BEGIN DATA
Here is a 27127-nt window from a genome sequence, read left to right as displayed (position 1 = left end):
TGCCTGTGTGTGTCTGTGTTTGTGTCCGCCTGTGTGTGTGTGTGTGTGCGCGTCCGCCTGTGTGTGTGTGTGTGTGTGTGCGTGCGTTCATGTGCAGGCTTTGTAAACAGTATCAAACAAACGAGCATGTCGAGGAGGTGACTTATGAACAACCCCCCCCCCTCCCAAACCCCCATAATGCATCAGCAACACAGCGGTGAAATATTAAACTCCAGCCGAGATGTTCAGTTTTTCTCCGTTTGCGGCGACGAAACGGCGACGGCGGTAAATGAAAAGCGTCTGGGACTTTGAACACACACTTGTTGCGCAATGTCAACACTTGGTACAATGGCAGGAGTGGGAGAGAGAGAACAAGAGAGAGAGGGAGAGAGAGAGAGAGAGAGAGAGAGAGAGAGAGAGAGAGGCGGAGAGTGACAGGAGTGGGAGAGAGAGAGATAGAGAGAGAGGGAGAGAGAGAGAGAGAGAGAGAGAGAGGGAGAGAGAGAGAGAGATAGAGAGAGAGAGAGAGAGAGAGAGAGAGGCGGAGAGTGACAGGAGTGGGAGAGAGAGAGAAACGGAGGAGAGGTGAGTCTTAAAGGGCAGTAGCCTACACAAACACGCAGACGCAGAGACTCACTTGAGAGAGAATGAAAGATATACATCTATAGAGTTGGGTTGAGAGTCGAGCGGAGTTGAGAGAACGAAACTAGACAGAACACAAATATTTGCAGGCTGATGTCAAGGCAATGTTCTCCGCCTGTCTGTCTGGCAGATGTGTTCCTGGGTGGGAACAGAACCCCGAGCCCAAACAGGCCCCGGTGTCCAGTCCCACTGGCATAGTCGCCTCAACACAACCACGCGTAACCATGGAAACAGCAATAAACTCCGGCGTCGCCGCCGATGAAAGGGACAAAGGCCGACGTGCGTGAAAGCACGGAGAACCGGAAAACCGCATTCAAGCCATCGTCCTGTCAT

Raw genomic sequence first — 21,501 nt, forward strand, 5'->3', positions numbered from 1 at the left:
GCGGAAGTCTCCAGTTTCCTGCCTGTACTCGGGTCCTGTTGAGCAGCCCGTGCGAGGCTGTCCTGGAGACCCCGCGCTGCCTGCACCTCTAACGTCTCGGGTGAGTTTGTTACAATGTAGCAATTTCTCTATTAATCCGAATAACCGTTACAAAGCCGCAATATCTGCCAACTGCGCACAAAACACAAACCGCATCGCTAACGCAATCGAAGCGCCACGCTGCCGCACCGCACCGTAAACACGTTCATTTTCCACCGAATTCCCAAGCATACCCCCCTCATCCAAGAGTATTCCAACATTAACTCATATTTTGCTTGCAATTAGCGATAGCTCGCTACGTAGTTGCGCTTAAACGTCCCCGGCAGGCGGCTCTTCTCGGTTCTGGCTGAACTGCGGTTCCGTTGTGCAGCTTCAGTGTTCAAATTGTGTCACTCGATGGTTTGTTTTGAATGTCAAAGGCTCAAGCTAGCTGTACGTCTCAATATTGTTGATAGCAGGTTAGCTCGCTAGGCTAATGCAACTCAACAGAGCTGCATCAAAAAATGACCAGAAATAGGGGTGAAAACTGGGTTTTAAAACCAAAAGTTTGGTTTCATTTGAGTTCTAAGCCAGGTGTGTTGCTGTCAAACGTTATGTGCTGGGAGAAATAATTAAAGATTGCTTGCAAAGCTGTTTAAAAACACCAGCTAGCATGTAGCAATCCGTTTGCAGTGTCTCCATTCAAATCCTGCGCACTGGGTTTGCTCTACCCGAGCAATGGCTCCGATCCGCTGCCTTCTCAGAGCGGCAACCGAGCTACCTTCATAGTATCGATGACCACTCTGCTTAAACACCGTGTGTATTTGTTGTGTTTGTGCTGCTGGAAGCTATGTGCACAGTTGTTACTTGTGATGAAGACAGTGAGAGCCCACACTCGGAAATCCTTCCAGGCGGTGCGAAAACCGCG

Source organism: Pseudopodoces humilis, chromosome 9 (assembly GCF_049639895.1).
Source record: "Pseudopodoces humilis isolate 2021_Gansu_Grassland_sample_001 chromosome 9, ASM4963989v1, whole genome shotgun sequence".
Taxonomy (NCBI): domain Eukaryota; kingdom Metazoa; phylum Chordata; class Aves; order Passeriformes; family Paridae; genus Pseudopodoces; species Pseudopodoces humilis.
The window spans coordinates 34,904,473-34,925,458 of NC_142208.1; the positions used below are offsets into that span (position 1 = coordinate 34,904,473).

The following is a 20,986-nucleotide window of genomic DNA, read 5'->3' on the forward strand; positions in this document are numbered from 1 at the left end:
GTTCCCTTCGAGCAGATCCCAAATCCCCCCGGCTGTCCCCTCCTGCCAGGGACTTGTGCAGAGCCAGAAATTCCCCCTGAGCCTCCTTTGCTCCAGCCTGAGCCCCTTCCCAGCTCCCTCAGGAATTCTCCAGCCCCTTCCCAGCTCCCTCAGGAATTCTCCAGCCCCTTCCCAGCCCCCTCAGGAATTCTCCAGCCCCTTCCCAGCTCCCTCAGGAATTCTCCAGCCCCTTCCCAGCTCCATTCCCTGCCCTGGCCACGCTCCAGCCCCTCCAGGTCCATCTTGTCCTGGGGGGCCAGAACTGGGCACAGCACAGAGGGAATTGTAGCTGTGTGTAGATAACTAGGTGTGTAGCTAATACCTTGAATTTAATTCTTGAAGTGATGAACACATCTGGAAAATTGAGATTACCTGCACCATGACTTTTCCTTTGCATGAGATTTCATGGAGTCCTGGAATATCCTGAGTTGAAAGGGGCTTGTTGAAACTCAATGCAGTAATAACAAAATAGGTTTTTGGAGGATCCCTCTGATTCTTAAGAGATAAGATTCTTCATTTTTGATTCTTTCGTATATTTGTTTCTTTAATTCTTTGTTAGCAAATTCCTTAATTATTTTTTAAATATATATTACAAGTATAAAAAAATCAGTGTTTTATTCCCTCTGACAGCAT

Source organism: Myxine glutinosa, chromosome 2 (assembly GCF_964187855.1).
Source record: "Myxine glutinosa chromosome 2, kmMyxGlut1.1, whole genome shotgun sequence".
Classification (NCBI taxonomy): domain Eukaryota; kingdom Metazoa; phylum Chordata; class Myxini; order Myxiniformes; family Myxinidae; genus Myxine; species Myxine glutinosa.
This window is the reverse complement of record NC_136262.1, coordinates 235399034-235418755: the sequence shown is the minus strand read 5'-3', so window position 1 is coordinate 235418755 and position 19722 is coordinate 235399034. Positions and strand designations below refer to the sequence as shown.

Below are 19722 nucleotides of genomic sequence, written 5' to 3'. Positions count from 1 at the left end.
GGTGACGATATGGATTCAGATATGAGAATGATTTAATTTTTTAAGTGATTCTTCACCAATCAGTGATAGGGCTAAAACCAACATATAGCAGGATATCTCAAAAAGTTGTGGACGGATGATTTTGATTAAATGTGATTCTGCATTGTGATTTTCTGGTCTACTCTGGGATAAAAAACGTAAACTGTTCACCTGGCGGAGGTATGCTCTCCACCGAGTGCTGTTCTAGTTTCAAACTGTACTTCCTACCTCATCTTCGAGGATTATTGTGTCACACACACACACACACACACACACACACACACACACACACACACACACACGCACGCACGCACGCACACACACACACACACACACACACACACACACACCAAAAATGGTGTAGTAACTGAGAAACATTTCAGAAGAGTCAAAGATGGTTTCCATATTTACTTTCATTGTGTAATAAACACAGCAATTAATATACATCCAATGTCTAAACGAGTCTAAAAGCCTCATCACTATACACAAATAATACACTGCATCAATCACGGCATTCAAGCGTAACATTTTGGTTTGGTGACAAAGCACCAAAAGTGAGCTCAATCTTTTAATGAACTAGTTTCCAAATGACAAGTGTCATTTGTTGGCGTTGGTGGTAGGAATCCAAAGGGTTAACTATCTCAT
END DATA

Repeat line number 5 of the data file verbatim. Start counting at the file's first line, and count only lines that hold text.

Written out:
Source organism: Pseudopodoces humilis, chromosome 9 (assembly GCF_049639895.1).